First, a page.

To be honest, with all the whining about Facebook and Twitter etc, being too public or whatever… well, I remember the old days, and social media is a godsend!! I never complain. I just try to figure out work-a-rounds for the things I don’t like, and I’m TOTALLY in love with the wide non-privacy aspect of them. I live a very public life. Always have. So I have absolutely no issue with all that. However I do NOT appreciate the new “app agreements” that want to post FOR me, or want to know who I dial up and interact with. That is overstepping privacy in my opinion…but the rest? Bring it all on!!
So long answer short is, yes I could have imagined it. I DID the direct global interaction from the start…Way back before you could even secure a personal .com, but it was exhausting, exhausting work back in the day.
If I had the insight that social media would be what it is today, I would probably be quite wealthy at this time and would be living in France.
Claire: It’s extremely evident in the film [and twitter photos today] that you and your wife are and have always been close, knowing that most of us in the trans community end up divorced, how have you and Lynette been able to beat the odds?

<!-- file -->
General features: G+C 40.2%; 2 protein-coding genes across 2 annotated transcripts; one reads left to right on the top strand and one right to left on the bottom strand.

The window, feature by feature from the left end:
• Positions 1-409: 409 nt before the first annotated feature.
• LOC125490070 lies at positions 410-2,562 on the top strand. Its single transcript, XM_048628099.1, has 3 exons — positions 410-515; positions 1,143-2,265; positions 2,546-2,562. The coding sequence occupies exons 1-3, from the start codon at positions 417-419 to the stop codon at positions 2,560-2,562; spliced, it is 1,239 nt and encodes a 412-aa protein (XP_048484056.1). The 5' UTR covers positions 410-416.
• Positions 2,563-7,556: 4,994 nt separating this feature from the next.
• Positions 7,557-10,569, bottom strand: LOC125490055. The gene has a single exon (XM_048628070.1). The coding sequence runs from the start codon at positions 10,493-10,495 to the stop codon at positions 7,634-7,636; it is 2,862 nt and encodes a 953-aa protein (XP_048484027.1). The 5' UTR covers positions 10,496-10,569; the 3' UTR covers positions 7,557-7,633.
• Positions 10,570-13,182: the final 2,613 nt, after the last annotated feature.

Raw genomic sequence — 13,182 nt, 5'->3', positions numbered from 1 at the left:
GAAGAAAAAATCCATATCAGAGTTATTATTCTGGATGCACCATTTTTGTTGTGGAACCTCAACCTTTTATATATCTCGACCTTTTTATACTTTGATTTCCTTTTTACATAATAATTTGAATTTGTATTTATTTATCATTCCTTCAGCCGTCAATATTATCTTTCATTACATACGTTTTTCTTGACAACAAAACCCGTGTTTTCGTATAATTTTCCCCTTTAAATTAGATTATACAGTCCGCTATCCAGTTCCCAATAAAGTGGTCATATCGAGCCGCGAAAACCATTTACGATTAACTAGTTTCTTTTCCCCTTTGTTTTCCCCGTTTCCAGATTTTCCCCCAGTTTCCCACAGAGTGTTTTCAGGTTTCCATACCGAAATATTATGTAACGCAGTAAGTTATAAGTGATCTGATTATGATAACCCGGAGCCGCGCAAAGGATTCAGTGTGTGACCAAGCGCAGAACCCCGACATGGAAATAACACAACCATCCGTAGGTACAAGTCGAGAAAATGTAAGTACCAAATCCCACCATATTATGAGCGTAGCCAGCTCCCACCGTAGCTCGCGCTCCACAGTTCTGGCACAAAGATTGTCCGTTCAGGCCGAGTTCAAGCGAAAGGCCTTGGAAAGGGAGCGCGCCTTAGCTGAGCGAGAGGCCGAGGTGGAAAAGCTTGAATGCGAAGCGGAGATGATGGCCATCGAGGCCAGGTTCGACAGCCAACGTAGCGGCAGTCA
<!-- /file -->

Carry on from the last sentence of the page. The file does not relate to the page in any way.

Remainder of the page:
I’m not entirely sure to be honest. But you know, when I came out in the late 80’s, we both just had no idea. We made it all up as we went along. We broke the rules. We ignored what the medical and physiological industry wanted us to do, and carved our own path. And it worked. I ignored the pressure to divorce and go through a full transition starting a new life somewhere else. That was what was expected, and what pushed on us from the medical and physiological people. We dropped out of it all once I’d found a good, kind, and empathetic doctor who was able to help me develop hormonal treatments. We basically just went off the tracks, and blindly fought through every roadblock. Roadblocks within ourselves and roadblocks set up by people around us.
I guess we both felt so alone in the whole process that we just stuck together. We got through it together because none else understood us
It’s been 31 years now that we’ve been married. Add another year onto that for us being together. And don’t get me wrong here, we have had our classic rock and roll drama relationship lives. We have had ALL the extreme ups and downs. Gone through all the loud public arguments, and tears and “Fuck-You’s.” I guess it’s just that, somehow we were the only ones who understood each other. And that got us through.
It still does.
When asked more about that time period and how her marriage has survived, Venus replied: